If you get killed in Call Of Duty: Warzone and you’re not using push-to-talk, everyone nearby gets to briefly listen in to your mic. This has apparently been a thing in Call Of Duty games for years, but I’ve never noticed. I’ve never noticed it in Warzone, either, because I don’t have voice comms turned on. I have already been screamed at by far too many people on the internet.
I’ve been watching other people’s videos of the phenomenon, though, and they make me feel strange. There are so many fresh deaders who unwittingly broadcast their howls of rage, and it feels wrong to take pleasure in another person’s venom. I just can’t deny that it’s also very funny.
Here’s the best example I’ve found. It thrills me.
It’s very easy to imagine being that man’s murderer. I know the rush I’d get, reaching through my screen and delighting in causing someone else a bad time. It’s validating. It makes you feel significant.
I’m not convinced that’s healthy. It’s dopamine through domination, and an explicit green light to schadenfreude. I’m not opposed to the odd spot of schadenfreude, but I do think it’s worth being weary of in a competitive context.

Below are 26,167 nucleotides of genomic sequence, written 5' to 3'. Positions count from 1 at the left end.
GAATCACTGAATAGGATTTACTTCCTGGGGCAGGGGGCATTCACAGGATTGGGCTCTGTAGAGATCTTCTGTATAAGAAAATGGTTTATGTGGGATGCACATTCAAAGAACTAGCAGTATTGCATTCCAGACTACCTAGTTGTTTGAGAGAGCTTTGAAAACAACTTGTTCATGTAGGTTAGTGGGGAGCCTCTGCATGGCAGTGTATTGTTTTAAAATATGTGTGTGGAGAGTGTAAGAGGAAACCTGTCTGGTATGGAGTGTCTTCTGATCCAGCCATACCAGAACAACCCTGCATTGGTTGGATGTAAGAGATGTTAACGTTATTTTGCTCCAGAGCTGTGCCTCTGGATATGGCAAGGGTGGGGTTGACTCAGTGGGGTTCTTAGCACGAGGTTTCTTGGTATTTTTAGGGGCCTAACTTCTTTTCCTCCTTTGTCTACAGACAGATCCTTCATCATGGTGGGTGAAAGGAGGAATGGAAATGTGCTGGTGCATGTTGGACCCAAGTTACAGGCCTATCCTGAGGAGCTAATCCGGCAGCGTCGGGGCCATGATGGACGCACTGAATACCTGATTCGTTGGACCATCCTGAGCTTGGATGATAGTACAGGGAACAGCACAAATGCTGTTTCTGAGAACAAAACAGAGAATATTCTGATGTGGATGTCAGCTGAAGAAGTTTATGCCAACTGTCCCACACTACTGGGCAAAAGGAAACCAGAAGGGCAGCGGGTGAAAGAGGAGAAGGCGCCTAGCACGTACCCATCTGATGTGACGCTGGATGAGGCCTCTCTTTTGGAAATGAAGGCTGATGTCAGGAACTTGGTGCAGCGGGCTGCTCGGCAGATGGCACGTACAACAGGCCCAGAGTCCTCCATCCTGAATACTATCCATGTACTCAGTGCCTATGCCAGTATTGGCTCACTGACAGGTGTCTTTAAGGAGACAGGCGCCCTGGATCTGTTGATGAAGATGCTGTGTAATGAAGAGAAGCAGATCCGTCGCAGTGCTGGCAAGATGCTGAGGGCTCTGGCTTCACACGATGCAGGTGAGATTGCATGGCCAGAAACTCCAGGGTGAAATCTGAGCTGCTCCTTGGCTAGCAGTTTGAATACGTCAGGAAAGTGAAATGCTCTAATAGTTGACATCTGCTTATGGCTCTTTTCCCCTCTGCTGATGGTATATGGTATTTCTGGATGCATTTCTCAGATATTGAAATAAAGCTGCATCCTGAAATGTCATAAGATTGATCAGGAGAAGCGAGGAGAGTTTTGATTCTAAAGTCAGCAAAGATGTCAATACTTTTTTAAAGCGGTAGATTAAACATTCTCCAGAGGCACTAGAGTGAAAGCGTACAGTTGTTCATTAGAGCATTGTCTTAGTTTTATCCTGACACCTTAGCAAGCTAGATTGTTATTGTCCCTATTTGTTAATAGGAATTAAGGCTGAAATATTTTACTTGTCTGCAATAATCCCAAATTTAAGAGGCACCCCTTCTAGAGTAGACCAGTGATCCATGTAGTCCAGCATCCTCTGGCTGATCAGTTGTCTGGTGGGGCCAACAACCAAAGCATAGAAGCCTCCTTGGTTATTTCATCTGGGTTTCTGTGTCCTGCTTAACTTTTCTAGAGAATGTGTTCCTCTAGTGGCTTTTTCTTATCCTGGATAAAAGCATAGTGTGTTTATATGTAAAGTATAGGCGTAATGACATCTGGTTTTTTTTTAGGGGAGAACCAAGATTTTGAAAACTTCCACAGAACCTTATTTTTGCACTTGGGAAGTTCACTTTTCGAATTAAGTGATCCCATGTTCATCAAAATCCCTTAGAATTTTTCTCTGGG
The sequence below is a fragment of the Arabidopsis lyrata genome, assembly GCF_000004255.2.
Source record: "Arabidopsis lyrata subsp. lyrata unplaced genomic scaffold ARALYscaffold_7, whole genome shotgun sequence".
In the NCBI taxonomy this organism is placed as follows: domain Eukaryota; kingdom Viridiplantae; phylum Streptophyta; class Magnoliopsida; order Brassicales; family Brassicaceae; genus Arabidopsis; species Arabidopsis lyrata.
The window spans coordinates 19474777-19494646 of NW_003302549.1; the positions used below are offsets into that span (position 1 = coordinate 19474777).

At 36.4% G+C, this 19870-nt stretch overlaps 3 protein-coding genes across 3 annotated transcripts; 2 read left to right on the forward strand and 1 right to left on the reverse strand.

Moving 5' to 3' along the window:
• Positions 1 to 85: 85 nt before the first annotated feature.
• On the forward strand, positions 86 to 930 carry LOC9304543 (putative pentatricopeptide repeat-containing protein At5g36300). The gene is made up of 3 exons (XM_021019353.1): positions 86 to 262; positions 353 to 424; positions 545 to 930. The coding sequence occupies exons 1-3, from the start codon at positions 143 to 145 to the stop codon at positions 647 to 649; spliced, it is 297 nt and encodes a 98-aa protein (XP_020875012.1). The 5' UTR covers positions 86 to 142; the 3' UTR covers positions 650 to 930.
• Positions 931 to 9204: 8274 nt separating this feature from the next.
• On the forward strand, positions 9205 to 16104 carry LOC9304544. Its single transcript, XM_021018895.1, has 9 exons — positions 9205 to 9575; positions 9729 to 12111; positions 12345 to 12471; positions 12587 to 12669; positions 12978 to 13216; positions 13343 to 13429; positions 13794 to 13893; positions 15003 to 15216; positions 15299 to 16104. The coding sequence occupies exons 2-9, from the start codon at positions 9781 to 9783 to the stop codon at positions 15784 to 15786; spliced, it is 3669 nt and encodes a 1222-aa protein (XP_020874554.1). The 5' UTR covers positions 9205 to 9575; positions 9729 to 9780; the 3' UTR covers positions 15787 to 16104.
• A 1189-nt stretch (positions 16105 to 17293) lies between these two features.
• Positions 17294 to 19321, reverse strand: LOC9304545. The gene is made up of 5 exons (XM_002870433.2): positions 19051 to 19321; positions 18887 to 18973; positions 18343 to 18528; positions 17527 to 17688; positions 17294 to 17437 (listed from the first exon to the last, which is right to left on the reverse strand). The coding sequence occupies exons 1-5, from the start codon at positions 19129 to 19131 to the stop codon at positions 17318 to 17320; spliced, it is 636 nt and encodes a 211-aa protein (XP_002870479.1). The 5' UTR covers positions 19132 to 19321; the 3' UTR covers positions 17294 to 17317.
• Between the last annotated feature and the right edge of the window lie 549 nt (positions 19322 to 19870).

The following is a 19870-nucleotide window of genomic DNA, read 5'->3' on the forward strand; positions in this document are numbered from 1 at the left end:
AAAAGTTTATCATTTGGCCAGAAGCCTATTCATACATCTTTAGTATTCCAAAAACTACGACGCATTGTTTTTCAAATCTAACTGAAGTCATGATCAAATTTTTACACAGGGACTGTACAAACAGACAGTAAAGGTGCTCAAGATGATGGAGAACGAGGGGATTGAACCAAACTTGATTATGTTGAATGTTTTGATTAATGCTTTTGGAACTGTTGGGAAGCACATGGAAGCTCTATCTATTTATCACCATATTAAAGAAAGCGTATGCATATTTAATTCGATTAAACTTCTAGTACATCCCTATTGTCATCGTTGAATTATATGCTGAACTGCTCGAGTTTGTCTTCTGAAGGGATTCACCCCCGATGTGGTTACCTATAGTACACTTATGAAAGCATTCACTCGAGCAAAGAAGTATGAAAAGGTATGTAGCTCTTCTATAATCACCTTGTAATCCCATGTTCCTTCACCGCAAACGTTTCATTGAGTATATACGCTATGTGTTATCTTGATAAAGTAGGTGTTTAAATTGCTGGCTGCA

This reminds me of TF2’s domination system, where killing someone repeatedly results in the whole server being told that you’re bullying someone. You wind up revelling in it. It becomes very tempting to keep targeting the same victim, even when they’re not the strategic choice. The system pushes you to chase the high that comes with getting under someone’s skin.
It’s the chasing that concerns me, rather than the poor person on the other end. I know one of the main reasons I grew up playing competitive games was because they gave me the opportunity to assert myself as superior, and I also know I haven’t entirely let go of that impulse. I know hearing the howls of someone I’d just beaten would endorse that attitude, just like how TF2’s domination system acted as catnip to a cocky teenager.
I don’t like the idea that other people might fall into the same trap I did. I don’t think this helps. Competition can do strange things to people. I should know.
With all that said, I get that it’s possible to engage with this in a way that’s harmless. It’s a funny and fascinating phenomenon, picking up on cursing you were never meant to hear. It’s one of those strange not-quite-social encounters you get through the quirks of the internet – and if you’re aware your mic is open, it’s also a chance to play.
If you’d rather not be the one cussing, go check out Ollie’s Call Of Duty: Warzone tips.